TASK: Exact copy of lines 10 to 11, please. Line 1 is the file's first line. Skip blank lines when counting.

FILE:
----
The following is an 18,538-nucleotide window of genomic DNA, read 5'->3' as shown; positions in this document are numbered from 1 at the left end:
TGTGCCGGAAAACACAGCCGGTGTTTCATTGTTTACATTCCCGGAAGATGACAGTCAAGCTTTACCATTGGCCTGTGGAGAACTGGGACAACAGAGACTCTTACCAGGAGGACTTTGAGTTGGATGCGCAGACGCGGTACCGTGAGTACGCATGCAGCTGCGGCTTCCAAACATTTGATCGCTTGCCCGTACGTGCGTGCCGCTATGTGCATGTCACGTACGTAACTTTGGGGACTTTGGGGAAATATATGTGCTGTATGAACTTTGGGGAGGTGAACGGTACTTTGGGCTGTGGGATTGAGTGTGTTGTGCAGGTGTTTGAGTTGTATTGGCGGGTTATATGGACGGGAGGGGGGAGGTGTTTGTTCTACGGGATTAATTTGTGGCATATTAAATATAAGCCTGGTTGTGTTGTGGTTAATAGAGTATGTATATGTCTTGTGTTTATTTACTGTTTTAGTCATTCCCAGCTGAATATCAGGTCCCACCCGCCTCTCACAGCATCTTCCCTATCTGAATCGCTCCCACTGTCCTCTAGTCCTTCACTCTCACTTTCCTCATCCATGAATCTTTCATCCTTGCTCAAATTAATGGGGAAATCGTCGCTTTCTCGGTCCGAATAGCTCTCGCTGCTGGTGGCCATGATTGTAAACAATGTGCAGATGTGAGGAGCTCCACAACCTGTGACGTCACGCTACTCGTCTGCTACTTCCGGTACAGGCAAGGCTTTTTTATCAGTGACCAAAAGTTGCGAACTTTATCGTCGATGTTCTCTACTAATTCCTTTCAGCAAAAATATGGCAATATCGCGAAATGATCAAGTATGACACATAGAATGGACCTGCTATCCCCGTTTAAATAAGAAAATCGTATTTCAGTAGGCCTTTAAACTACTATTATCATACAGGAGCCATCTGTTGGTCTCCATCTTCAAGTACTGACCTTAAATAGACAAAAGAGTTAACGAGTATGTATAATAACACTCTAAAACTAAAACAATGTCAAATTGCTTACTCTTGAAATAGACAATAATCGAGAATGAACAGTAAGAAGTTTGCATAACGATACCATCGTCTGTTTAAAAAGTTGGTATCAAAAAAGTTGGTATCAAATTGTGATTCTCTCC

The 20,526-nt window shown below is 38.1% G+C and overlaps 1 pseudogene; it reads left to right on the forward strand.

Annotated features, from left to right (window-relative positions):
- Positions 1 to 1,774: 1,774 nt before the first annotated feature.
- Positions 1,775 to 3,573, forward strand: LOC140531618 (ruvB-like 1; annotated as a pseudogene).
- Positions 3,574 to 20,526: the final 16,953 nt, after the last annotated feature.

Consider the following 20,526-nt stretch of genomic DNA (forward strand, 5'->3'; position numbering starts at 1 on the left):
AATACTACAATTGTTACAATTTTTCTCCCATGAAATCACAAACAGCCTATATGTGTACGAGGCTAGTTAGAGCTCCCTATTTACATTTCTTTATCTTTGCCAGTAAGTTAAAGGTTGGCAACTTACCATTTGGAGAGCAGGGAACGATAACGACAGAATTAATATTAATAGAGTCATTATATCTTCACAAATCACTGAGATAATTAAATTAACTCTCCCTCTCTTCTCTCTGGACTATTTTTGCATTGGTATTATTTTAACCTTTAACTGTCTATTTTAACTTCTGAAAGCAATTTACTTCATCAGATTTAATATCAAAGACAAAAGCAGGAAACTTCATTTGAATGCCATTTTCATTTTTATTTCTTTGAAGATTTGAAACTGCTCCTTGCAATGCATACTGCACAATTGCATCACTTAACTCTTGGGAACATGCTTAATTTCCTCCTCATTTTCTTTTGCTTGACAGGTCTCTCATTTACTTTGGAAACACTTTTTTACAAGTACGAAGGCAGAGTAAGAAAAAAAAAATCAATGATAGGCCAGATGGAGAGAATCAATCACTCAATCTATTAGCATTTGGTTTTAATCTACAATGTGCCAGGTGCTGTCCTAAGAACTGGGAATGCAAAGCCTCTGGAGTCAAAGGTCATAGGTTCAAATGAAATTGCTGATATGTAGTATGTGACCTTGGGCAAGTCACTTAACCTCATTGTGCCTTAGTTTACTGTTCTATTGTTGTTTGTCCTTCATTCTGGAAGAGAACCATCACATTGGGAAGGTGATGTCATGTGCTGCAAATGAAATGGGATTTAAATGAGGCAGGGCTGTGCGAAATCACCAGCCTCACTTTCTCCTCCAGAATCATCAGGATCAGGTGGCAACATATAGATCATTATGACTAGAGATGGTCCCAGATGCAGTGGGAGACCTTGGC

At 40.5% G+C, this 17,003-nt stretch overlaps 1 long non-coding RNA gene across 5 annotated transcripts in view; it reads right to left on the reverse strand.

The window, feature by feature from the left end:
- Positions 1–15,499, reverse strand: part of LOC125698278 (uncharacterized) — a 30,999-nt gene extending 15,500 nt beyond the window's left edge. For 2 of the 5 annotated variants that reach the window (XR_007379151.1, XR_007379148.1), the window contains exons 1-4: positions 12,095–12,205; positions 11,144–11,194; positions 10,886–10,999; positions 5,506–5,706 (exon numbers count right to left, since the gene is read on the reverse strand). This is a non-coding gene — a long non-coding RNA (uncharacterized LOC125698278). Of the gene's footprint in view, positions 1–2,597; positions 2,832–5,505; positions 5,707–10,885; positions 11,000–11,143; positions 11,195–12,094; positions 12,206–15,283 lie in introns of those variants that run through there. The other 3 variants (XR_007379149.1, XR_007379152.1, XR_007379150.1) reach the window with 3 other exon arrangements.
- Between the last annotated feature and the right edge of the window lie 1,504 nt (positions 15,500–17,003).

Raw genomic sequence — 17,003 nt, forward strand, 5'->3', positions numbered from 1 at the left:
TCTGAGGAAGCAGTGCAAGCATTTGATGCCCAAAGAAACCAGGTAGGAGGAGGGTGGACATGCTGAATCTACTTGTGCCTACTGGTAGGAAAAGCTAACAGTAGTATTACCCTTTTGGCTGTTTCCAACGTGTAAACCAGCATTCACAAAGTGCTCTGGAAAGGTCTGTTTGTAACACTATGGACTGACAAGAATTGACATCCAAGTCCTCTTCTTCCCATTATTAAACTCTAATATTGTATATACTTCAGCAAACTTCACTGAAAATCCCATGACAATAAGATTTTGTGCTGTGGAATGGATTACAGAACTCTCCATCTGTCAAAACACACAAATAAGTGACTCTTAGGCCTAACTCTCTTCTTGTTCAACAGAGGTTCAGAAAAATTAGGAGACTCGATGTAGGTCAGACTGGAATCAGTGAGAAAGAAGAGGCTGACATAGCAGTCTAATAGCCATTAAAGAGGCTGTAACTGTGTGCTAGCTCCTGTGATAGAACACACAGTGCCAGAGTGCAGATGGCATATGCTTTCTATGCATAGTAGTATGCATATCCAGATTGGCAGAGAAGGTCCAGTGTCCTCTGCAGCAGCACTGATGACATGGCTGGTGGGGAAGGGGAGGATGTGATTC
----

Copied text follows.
At 40.5% G+C, this 17,003-nt stretch overlaps 1 long non-coding RNA gene across 5 annotated transcripts in view; it reads right to left on the reverse strand.

The window, feature by feature from the left end: